People With a Sense of Purpose Live Longer, Study Suggests

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People who have a sense of purpose in life appear to live longer, according to the latest research linking this outlook to a person's quality of life and to better physical and mental health.

The authors of the study published in the journal JAMA Network Open looked at data collected from 6,985 adults who were signed up to the Health and Retirement Study on people ages 50 and above in the U.S. The team looked at a group who completed a questionnaire in 2006 about their purpose in life, and used it to come up with a score. On average, the participants were 68.6 years old. Next, the scientists looked at causes of death in the group between 2006 and 2010. Variables, including their demographic, marital status, race and education level. Lifestyle choices like smoking and drinking were also noted.

Purpose was defined by the authors as a self-organizing life aim that stimulates goals, promotes healthy behaviors and gives meaning to life.

The data revealed that the stronger the participants felt they had a purpose in life, the lower their risk of dying. This result remained even when the scientists adjusted their calculations for factors that could affect their score, such as a participants' sociodemographic status and their health.

But scientists don't know why there seems to be a link between purposefulness and the length of life. One explanation is that the attitude and overall well-being could prevent genes linked with inflammation from being expressed in the body. Meanwhile, lacking a purpose could dampen a person's motivation to be healthy and active, the authors suggested.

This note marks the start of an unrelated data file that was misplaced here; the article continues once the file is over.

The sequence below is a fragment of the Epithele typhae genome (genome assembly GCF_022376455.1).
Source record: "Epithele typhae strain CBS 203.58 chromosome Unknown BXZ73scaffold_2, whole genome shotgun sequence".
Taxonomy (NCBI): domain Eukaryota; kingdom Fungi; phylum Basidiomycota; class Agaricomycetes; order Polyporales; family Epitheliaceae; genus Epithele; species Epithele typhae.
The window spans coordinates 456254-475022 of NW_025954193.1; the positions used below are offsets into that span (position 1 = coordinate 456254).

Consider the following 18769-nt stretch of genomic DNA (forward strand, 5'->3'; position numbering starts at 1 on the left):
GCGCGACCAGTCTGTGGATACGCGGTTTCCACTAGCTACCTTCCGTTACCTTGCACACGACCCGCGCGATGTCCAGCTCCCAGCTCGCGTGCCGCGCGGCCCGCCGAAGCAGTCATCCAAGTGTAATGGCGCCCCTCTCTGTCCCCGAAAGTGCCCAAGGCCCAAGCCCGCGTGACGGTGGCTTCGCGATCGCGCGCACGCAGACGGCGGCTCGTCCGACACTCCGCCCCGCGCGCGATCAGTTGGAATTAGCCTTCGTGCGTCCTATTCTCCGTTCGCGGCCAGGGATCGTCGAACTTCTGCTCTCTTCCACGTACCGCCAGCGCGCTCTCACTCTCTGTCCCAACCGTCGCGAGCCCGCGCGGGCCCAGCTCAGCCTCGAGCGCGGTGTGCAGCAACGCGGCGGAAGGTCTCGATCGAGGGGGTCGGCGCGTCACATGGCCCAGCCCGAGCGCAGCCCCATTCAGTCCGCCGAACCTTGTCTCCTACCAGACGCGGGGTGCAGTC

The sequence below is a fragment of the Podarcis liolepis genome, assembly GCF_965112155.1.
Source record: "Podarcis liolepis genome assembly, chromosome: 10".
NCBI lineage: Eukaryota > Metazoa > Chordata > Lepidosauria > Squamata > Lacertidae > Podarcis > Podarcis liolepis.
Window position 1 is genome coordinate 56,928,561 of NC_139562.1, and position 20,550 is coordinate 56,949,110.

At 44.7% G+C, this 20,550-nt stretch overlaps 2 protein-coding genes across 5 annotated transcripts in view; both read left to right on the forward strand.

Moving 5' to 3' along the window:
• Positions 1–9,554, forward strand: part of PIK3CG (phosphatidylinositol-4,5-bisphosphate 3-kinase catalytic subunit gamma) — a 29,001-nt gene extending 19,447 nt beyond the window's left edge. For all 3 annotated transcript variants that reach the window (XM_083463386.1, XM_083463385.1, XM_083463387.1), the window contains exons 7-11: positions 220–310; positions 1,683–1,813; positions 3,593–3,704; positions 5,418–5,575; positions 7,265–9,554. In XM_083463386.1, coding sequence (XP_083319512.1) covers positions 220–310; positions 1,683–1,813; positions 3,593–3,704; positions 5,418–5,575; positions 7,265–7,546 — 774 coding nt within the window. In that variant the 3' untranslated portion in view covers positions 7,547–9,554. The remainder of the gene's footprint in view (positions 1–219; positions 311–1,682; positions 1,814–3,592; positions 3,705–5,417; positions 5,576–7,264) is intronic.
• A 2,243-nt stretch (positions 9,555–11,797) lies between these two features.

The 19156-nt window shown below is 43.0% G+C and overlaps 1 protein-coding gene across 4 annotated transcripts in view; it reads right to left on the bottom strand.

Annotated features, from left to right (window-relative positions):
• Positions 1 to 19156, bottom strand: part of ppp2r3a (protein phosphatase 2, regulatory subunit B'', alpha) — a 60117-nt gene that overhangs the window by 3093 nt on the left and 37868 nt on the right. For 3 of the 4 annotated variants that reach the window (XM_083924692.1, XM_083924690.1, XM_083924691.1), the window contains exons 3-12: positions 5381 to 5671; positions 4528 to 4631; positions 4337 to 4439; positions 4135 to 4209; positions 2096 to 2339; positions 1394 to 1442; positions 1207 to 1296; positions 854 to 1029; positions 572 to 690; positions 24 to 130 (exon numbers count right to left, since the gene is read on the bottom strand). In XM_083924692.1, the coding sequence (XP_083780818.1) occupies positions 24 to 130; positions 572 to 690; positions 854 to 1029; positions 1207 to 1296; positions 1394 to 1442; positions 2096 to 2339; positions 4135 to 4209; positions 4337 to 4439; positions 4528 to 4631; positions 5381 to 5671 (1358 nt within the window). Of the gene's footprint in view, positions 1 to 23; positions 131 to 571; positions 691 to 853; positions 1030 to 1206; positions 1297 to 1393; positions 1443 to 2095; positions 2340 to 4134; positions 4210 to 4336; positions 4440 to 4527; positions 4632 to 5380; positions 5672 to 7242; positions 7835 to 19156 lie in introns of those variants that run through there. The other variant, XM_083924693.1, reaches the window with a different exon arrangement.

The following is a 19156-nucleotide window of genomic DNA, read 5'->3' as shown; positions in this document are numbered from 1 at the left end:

Study co-author Celeste Leigh Pearce, Associate Professor in the Department of Epidemiology at the University of Michigan School of Public Health, told Newsweek: "The association between life purpose and health outcomes is becoming increasingly clear.

"Life purpose may be derived from family, community, work, religion or other domains, and so it is accessible to everyone," Celeste said. "Our view is that life purpose can change over time. There is research to suggest that activities such as volunteering may have a positive impact on life purpose. There are eHealth applications that have been designed to help users define and strive toward increasing their life purpose. We are studying an eHealth application to determine whether it can help increase life purpose and quality of life among cancer survivors."

Andrew Oswald, a professor of economics and behavioral science at the University of Warwick, in the U.K., who studies human happiness and who was not involved with the research, told Newsweek: "I was surprised that an effect could be found over and above the effect coming from greater happiness itself. Purpose itself appears to be valuable, in some mysterious way."

However, he said the study was limited because there is a possibility some of the participants knew at the start they had some subtle illness, but it wasn't detected in the study. Those who knew they might die early did indeed go on to die early. "But the authors do go to some lengths to reduce the chance of this bias," Oswald said.

"We should always be cautious about one study. But this is another piece of evidence in a growing jigsaw puzzle," he said.

"It is as though the mind and body can draw on a pool of immune responses, and a healthy mind allows the body more immune response, in some way that we simply do not understand in 2019. Remarkably, a number of studies seem to show that happy people and people with a sense of purpose live longer."

"Fixing people's minds might be the best and most inexpensive way to fix their bodies," Oswald concluded.

As the study was not a randomized trial, in which a treatment is tested, the research can't answer whether finding a purpose in life might extend our lives, said Oswald.

"But this work certainly suggests that if you retire early, it is sensible to have a deep purpose in life. Boredom may be dangerous for your health," he said.

Professor Andrew Steptoe, who has researched life purpose and longevity at University College London's Department of Behavioral Science and Health and who was not involved in this study, praised the team for looking at factors such as anxiety, depression and optimism in their data modeling.

Steptoe noted the work had a relatively short follow-up period of five years, meaning the study is looking at reduced sense of purpose toward the end of people's lives.

"Whether associations would be the same if purpose was measured 10 or 20 years earlier is not clear," he said.